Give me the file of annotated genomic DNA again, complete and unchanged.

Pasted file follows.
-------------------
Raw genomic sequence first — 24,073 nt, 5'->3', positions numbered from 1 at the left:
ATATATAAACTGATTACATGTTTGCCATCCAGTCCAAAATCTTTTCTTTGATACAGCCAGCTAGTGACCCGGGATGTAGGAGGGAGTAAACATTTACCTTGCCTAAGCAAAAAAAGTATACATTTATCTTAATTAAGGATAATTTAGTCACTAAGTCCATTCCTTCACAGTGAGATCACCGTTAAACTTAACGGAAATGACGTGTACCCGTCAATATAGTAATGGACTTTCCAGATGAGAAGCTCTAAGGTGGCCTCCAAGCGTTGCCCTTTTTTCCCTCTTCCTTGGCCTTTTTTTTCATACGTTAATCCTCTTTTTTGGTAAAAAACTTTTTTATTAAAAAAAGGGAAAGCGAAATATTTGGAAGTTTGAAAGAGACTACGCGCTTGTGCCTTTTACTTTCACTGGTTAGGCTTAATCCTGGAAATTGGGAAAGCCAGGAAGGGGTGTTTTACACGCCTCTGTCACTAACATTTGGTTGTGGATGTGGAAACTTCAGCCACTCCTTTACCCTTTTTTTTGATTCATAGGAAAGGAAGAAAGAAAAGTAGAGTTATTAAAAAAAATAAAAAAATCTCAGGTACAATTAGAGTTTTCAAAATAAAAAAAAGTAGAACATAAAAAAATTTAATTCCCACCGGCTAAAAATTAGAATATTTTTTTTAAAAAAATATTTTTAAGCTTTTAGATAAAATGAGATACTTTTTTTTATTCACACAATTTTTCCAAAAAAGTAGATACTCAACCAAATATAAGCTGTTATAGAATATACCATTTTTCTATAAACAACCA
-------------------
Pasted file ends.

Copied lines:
Raw genomic sequence first — 24,073 nt, 5'->3', positions numbered from 1 at the left:
ATATATAAACTGATTACATGTTTGCCATCCAGTCCAAAATCTTTTCTTTGATACAGCCAGCTAGTGACCCGGGATGTAGGAGGGAGTAAACATTTACCTTGCCTAAGCAAAAAAAGTATACATTTATCTTAATTAAGGATAATTTAGTCACTAAGTCCATTCCTTCACAGTGAGATCACCGTTAAACTTAACGGAAATGACGTGTACCCGTCAATATAGTAATGGACTTTCCAGATGAGAAGCTCTAAGGTGGCCTCCAAGCGTTGCCCTTTTTTCCCTCTTCCTTGGCCTTTTTTTTCATACGTTAATCCTCTTTTTTGGTAAAAAACTTTTTTATTAAAAAAAGGGAAAGCGAAATATTTGGAAGTTTGAAAGAGACTACGCGCTTGTGCCTTTTACTTTCACTGGTTAGGCTTAATCCTGGAAATTGGGAAAGCCAGGAAGGGGTGTTTTACACGCCTCTGTCACTAACATTTGGTTGTGGATGTGGAAACTTCAGCCACTCCTTTACCCTTTTTTTTGATTCATAGGAAAGGAAGAAAGAAAAGTAGAGTTATTAAAAAAAATAAAAAAATCTCAGGTACAATTAGAGTTTTCAAAATAAAAAAAAGTAGAACATAAAAAAATTTAATTCCCACCGGCTAAAAATTAGAATATTTTTTTTAAAAAAATATTTTTAAGCTTTTAGATAAAATGAGATACTTTTTTTTATTCACACAATTTTTCCAAAAAAGTAGATACTCAACCAAATATAAGCTGTTATAGAATATACCATTTTTCTATAAACAACCA